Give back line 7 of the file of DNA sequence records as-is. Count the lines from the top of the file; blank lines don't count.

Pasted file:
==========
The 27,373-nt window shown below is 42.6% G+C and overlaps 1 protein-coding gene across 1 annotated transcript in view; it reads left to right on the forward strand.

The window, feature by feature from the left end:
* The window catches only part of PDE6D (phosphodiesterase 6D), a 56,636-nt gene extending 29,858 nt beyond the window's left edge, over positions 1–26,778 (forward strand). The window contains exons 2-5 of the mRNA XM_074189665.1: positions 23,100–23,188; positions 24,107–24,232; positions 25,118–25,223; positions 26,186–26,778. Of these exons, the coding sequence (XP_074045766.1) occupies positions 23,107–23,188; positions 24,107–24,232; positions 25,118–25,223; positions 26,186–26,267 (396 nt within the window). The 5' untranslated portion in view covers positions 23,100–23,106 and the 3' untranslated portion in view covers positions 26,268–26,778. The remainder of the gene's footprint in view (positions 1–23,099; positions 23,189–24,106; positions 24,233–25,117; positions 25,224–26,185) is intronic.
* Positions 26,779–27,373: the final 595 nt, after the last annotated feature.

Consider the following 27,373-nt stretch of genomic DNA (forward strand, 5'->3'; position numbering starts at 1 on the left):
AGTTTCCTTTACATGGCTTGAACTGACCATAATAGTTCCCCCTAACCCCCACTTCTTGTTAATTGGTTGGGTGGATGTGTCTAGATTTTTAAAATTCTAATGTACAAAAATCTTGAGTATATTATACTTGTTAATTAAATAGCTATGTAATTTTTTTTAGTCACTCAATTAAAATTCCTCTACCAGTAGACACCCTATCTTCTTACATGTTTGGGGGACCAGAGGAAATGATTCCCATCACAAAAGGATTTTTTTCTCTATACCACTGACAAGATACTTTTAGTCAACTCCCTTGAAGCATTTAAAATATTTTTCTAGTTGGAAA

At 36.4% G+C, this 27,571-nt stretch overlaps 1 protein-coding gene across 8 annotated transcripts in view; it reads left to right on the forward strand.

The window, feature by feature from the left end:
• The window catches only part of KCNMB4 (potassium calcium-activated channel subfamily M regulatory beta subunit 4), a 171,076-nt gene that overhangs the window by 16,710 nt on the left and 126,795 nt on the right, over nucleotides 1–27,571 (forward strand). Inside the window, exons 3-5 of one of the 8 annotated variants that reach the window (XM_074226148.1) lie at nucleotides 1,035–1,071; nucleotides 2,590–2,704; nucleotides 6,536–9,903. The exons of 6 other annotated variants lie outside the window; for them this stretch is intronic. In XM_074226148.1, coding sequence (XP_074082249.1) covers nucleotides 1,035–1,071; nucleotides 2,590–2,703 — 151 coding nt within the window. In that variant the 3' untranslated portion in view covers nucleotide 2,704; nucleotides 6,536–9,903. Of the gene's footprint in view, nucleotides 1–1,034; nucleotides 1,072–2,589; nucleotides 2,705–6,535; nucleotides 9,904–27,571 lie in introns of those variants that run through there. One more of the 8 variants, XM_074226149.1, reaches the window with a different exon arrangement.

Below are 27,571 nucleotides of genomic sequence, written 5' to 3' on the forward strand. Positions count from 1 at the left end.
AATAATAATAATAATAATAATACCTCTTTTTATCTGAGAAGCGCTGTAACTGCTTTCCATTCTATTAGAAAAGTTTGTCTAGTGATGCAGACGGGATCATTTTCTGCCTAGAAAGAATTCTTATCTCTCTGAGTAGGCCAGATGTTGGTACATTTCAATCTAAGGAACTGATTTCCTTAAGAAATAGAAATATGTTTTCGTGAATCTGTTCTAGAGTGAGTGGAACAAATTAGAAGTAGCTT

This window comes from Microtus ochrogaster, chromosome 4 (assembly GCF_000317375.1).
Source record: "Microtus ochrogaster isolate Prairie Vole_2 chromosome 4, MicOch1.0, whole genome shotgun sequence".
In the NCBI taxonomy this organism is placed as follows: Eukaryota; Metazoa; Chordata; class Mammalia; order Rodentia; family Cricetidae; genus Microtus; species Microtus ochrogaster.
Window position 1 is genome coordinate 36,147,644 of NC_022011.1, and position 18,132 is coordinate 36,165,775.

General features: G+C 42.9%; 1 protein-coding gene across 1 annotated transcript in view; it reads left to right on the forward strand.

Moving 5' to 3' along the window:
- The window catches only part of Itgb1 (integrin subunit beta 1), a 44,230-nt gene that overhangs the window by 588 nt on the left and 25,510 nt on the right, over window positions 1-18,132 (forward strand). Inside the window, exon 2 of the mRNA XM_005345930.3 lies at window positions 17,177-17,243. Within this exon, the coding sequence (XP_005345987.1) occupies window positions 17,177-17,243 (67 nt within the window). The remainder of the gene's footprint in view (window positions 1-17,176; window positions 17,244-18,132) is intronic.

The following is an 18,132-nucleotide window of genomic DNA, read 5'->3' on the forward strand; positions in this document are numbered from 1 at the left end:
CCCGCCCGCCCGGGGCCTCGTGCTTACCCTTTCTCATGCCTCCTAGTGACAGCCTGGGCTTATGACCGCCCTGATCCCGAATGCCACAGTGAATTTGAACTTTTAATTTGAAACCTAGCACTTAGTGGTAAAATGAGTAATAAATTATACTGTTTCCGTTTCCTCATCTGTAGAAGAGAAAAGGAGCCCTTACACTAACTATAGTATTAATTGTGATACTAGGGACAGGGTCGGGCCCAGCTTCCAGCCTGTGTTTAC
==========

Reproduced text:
At 36.4% G+C, this 27,571-nt stretch overlaps 1 protein-coding gene across 8 annotated transcripts in view; it reads left to right on the forward strand.